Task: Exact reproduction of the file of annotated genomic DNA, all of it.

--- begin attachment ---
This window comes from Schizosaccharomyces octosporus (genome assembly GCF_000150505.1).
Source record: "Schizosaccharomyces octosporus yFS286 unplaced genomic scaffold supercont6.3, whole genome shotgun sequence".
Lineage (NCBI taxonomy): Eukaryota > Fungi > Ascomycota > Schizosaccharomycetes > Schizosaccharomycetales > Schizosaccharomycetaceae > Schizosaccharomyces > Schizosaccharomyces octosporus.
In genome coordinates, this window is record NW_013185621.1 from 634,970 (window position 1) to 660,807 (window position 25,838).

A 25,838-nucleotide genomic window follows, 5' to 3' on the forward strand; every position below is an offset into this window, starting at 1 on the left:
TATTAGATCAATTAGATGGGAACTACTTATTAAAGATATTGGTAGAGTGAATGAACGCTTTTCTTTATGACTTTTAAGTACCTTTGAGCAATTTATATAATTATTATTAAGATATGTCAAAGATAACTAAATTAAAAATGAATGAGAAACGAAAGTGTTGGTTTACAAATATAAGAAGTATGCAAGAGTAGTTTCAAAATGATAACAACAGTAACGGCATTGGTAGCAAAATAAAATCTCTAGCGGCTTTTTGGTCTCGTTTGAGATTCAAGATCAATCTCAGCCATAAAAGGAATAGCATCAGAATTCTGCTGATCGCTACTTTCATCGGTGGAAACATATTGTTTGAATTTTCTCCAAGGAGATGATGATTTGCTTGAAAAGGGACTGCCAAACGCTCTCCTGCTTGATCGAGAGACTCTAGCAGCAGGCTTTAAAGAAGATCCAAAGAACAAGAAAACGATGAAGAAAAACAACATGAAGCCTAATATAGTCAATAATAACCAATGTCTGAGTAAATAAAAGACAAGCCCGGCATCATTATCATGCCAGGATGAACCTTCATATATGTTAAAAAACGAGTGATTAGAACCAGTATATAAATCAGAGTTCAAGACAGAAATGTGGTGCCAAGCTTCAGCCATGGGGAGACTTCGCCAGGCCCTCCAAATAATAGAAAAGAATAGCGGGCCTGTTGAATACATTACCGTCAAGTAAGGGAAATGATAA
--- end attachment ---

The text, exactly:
This window comes from Schizosaccharomyces octosporus (genome assembly GCF_000150505.1).
Source record: "Schizosaccharomyces octosporus yFS286 unplaced genomic scaffold supercont6.3, whole genome shotgun sequence".
Lineage (NCBI taxonomy): Eukaryota > Fungi > Ascomycota > Schizosaccharomycetes > Schizosaccharomycetales > Schizosaccharomycetaceae > Schizosaccharomyces > Schizosaccharomyces octosporus.
In genome coordinates, this window is record NW_013185621.1 from 634,970 (window position 1) to 660,807 (window position 25,838).

A 25,838-nucleotide genomic window follows, 5' to 3' on the forward strand; every position below is an offset into this window, starting at 1 on the left:
TATTAGATCAATTAGATGGGAACTACTTATTAAAGATATTGGTAGAGTGAATGAACGCTTTTCTTTATGACTTTTAAGTACCTTTGAGCAATTTATATAATTATTATTAAGATATGTCAAAGATAACTAAATTAAAAATGAATGAGAAACGAAAGTGTTGGTTTACAAATATAAGAAGTATGCAAGAGTAGTTTCAAAATGATAACAACAGTAACGGCATTGGTAGCAAAATAAAATCTCTAGCGGCTTTTTGGTCTCGTTTGAGATTCAAGATCAATCTCAGCCATAAAAGGAATAGCATCAGAATTCTGCTGATCGCTACTTTCATCGGTGGAAACATATTGTTTGAATTTTCTCCAAGGAGATGATGATTTGCTTGAAAAGGGACTGCCAAACGCTCTCCTGCTTGATCGAGAGACTCTAGCAGCAGGCTTTAAAGAAGATCCAAAGAACAAGAAAACGATGAAGAAAAACAACATGAAGCCTAATATAGTCAATAATAACCAATGTCTGAGTAAATAAAAGACAAGCCCGGCATCATTATCATGCCAGGATGAACCTTCATATATGTTAAAAAACGAGTGATTAGAACCAGTATATAAATCAGAGTTCAAGACAGAAATGTGGTGCCAAGCTTCAGCCATGGGGAGACTTCGCCAGGCCCTCCAAATAATAGAAAAGAATAGCGGGCCTGTTGAATACATTACCGTCAAGTAAGGGAAATGATAA